NORTH NEWTON, KAN.- Mabee Observatory will be open to the public from 7 to 10 p.m., Friday and Saturday, Dec. 13 and 14. The observatory is located on the fourth floor of Krehbiel Science Center at Bethel College, North Newton. The show's theme is "The Winter Sky." Viewers can expect to use the observatory's main, 16-inch telescope to see the moon, Saturn, the Orion Nebula and the Crab Nebula.
"Winter is perhaps the best time to view the nighttime sky since cold temperatures and low humidity produce a very steady atmosphere to view through," says observatory director Tracy Tuttle. Tuttle encourages visitors to dress in warm layers.
The waxing gibbous phase of the moon, according to Tuttle, will give guests an opportunity to observe most of the moon's surface, including lunar mountains, valleys and other features. The gibbous moon has more than half of its disc illuminated.
Although all of the giant gaseous planets (Jupiter, Saturn, Uranus and Neptune) have rings, Tuttle believes Saturn's are "nothing short of spectacular. To see these mighty rings with your own eyes is truly a treat."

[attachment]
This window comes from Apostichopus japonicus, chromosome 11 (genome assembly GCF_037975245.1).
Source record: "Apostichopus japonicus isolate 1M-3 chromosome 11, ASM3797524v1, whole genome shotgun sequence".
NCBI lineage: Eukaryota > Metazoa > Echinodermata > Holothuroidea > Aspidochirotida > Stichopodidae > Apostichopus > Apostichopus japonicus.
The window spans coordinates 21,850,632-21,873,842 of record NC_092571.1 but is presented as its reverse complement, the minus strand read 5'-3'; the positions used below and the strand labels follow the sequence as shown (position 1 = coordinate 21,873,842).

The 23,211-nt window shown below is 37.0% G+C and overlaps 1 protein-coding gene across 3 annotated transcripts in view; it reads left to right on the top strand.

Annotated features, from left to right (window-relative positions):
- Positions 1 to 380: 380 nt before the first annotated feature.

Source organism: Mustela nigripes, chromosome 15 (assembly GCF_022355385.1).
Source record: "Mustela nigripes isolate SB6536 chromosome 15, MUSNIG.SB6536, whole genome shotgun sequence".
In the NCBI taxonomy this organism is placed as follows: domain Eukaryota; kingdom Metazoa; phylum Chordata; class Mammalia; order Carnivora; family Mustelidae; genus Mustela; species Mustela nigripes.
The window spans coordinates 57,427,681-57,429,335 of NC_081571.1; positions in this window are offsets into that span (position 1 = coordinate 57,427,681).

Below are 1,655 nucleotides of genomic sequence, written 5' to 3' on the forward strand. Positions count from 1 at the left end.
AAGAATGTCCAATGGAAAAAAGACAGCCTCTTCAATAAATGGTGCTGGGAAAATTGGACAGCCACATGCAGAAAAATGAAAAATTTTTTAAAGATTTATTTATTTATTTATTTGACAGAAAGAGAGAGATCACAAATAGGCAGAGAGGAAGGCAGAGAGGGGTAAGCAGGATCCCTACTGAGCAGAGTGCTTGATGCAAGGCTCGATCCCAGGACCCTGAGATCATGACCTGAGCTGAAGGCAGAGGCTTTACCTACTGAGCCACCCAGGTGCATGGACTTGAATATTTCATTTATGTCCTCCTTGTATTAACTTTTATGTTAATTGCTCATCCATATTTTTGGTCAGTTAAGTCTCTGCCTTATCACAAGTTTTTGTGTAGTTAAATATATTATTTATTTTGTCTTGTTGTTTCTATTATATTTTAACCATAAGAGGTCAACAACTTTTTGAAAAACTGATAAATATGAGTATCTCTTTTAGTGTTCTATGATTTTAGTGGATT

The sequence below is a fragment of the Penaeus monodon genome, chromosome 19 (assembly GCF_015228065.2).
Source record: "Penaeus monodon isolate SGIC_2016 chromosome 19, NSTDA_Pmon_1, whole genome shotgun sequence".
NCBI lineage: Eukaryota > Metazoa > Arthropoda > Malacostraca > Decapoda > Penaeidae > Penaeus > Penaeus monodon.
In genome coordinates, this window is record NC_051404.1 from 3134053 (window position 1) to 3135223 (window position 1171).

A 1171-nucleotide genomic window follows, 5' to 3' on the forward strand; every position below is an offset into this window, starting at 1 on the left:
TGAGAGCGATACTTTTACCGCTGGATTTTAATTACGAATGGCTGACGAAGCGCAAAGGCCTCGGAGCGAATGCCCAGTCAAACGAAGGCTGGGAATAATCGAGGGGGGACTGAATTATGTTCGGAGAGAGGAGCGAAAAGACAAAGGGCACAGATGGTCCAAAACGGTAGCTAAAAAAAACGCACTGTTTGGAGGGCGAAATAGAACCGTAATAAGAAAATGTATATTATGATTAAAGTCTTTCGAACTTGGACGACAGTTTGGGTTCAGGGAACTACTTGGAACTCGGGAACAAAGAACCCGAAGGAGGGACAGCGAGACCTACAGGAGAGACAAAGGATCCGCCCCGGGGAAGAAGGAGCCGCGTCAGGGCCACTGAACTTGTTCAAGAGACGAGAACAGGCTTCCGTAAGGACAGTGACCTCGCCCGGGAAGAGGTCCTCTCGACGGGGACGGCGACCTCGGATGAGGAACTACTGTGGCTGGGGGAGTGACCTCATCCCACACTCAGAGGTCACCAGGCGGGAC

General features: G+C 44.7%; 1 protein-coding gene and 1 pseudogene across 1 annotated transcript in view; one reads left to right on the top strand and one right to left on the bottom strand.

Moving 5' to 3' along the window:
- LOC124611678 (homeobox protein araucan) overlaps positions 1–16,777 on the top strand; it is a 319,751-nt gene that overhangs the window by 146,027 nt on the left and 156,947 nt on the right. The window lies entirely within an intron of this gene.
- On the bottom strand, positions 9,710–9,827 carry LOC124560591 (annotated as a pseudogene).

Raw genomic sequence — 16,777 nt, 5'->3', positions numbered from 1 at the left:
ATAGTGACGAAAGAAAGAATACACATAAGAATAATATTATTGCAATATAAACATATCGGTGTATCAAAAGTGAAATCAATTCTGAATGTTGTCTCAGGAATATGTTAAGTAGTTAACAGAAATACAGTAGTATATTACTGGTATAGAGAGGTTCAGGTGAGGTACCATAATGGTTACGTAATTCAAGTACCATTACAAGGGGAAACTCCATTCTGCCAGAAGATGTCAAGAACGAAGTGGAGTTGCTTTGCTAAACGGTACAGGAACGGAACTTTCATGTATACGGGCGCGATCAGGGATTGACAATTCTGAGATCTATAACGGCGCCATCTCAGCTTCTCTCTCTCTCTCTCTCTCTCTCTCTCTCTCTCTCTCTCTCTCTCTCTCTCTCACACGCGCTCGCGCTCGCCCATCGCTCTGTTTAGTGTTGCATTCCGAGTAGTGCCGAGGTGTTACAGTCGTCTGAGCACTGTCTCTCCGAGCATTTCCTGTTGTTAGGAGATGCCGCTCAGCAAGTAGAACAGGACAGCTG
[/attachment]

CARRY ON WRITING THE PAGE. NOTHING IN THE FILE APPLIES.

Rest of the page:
The Orion Nebula is a region only 1,500 light-years from Earth where new stars are being born. It is a stellar nursery cloud of hydrogen gas and interstellar dust.
The Crab Nebula, a supernova explosion remnant, is 7,200 light years away from Earth. The explosion in 1054 A.D. was observed and recorded on Earth and was said to be bright enough to be seen during daylight hours.
Mabee Observatory, which opened this fall, has the latest model GPS (Global Positioning System) LX200, Equatorial Mount, Schmidt-Cassegrain telescope from Meade Corporation.
Admission is free and open to the public. The next viewing is planned for Jan. 3 and 4.